You may not have this disease, but there’s a good chance you have its virus Associated Press
This Wednesday, March 11, 2015 photo shows the World Health Organization (WHO) headquarters building in Geneva, Switzerland.

Sure, everybody gets colds, and many people have had the flu at some point in the last five years.

But did you know that just about everybody has herpes?

According to a recent World Health Organization report, one version of the Herpes Simplex Virus (HSV-1) affects 3.7 billion people. Look to your left, look to your right; two out of every three people has it.

This is not the sexually transmitted disease we are talking about. That is less common, but still growing, and the WHO actually is worried that people’s awareness of HSV-1 (the one known for cold sores) could actually make HSV-2 (the kind that affects your genitals) a lot more common.

A lot of people get HSV-1 when they are children from kisses from people with cold sores. Many never actually get symptoms but can be carriers. Plus, they get to build up some resistance.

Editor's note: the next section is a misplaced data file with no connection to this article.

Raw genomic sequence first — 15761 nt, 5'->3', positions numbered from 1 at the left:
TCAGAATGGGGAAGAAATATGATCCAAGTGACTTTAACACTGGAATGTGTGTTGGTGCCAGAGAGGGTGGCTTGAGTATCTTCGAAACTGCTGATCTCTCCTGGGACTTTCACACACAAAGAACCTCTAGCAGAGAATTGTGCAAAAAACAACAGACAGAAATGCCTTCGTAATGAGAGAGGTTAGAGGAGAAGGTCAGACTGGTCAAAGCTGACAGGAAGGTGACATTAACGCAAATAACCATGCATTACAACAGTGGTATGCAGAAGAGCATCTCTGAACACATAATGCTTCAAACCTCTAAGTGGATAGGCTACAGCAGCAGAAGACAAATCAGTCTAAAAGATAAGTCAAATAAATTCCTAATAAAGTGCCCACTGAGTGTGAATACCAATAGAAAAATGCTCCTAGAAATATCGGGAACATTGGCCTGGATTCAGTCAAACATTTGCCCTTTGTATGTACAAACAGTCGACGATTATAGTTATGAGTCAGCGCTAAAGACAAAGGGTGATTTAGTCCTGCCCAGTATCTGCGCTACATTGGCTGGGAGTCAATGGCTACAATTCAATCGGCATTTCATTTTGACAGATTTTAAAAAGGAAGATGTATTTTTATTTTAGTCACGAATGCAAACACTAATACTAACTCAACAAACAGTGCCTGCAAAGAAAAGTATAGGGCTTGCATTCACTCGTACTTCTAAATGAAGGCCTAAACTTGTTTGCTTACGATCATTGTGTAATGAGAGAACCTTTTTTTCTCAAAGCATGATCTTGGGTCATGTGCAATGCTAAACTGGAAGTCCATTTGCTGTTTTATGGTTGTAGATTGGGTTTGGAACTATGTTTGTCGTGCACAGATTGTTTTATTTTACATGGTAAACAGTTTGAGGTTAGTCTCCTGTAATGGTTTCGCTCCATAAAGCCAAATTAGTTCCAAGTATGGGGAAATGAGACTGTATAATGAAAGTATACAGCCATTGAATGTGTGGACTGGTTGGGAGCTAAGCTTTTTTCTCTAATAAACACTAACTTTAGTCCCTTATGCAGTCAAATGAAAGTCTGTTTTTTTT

According to a recent Washington Post article about the new numbers, a lot of people don’t know they have herpes, which means they don’t know they need to be cautious about spreading the disease. Even those who have had a bunch of STD tests may not have had the test unless they were showing symptoms.

HSV is incurable, so it can be a big deal, and it makes it easier to transmit HIV. So doctors stress the need for protection, whether you know you have the disease or not. Be safe, everyone.

Author placeholder image About the author:
Lilee Williams is a freelance journalist and scientific study junkie based in Georgia. Email her at
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